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Anthropology Department Statement Against Anti-Asian Racism

The faculty of the Anthropology Department at the University of Kentucky, in no uncertain terms, condemns the murders of Delaina Ashley Yaun Gonzalez (33), Paul Andre Michels (54), Xiaojie Tan (49), Daoyou Feng (44), Hyun Jung Grant (51), Suncha Kim (69), Soon Chung Park (74), Yong Ae Yue (63), and Elcias Hernandez-Ortiz (30), in Atlanta, Georgia by a white male assailant on March 16, 2021. Six of these nine people were Asian women.

This barbaric massacre is part of a recent rise in anti-Asian racism, manifesting itself in microaggressions and vicious physical attacks against Asian Americans nationwide. According to STOP AAPI (Asian American and Pacific Islander) Hate, from March 2020 to February 28, 2021 there have been over 3,795 reported incidents of anti-Asian racism in the United States. The anti-Asian acts during this period have taken the form of verbal assaults, physical assaults, civil rights violations, and online harassment with Asian women reporting hate incidents 2.3 times more than men. This rising tide in hate crimes culminated in mass murder on March 16, 2021, and additional publicized attacks rooted in anti-Asian racism since that date.

The Trump administration’s usage of the racist term “China Virus” to describe the coronavirus throughout the first year of the pandemic coincides with this rise in anti-Asian racism.  We must also contextualize this latest act of white male violence, within a history of Anti-Asian violence and discrimination by the state, including the Chinese Exclusion Act and the internment of Japanese Americans during World War II, alongside the ongoing racialization of Asian Americans as perpetual foreigners, misogynistic fetishization and dehumanization of Asian American women, and a resurgence in ‘yellow peril’ discourse (a xenophobic supposed threat of a Chinese/Asian invasion of the United States and the destruction of the West).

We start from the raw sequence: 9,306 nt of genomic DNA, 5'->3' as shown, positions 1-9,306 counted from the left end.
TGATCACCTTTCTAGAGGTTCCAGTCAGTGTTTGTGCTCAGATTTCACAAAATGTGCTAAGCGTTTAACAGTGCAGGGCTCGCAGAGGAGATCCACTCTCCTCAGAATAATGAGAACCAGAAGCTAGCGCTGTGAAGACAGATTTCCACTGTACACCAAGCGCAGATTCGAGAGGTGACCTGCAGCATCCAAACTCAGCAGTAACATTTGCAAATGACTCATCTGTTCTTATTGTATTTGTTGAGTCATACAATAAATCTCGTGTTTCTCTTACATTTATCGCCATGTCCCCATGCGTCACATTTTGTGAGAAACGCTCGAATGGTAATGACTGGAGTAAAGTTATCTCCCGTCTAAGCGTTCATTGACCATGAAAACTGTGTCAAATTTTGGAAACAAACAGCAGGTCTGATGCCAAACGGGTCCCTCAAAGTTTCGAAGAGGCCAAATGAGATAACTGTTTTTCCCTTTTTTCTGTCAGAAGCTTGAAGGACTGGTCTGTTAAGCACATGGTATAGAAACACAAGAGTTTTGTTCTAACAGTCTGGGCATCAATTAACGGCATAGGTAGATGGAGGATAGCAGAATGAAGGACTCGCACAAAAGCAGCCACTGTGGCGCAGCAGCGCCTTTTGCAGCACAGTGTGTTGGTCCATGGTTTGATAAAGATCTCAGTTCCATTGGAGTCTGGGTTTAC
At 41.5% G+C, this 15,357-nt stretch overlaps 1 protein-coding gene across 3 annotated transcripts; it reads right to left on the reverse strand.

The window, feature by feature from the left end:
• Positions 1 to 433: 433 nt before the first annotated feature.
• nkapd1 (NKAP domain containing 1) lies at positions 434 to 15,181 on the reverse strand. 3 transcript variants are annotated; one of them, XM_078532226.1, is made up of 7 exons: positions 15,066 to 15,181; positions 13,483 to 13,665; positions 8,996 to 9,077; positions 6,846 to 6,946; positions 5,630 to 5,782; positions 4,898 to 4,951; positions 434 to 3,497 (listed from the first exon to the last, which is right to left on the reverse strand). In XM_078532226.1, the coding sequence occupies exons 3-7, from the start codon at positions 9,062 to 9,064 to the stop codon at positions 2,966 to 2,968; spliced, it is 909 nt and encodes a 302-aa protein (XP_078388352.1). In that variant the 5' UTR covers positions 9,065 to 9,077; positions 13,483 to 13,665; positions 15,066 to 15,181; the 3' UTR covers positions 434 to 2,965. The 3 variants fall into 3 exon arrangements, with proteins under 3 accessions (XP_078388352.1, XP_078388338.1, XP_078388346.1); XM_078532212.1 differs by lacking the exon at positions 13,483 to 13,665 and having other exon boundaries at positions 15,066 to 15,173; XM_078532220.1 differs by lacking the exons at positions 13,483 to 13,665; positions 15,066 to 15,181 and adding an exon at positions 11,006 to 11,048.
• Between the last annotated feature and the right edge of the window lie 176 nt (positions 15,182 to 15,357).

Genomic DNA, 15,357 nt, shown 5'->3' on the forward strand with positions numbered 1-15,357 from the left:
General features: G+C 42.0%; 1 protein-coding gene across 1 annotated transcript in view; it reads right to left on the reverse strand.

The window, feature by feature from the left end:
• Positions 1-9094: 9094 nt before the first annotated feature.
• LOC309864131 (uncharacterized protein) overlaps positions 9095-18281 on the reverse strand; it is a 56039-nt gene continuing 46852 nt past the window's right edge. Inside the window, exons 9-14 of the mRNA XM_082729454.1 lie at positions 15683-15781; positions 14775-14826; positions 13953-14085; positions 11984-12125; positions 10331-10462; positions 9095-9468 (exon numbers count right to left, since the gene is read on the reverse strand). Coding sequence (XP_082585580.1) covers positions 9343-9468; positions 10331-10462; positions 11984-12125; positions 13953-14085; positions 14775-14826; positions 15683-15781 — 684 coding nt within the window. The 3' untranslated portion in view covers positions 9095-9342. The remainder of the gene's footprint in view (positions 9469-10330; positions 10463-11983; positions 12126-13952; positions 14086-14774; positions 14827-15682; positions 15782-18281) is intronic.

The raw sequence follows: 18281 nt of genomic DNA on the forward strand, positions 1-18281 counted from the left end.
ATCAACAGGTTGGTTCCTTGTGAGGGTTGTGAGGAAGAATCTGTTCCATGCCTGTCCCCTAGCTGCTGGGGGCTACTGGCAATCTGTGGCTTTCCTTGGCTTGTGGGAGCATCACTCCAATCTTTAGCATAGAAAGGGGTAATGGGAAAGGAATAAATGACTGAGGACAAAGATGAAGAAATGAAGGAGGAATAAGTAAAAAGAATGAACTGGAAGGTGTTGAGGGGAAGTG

Most importantly, we recognize that anti-Asian racism is rooted in white supremacy: “an historically based, institutionally perpetuated system of exploitation and oppression of continents, nations, and peoples of color by white peoples and nations of the European continent, for the purpose of maintaining and defending a system of wealth, power, and privilege.” White supremacy structures the larger social, political, and economic organization of the United States and produces anti-Asian racism as well as other forms of racism which maintain white power and threaten the lives and livelihoods of Asian Americans and other communities of color.

We stand in solidarity with Asian Americans, denounce anti-Asian racism in the United States, call for continued work in the dismantling of white supremacy within the United States and across anthropology departments, and are ourselves committed to the work of anti-racism and eradicating the culture of white privilege within our own department.

To report COVID-19 racism against Asian-Americans, go to

To learn recommendations for stopping anti-Asian racism at colleges and universities, go to

To learn more about the long history of anti-Asian, white supremacist violence and genocide in the U.S. that undergirds the current COVID-19-related anti-Asian violence, this publicly accessible documentary is a useful educational resource [with warnings for portrayals of racist imagery and violence]: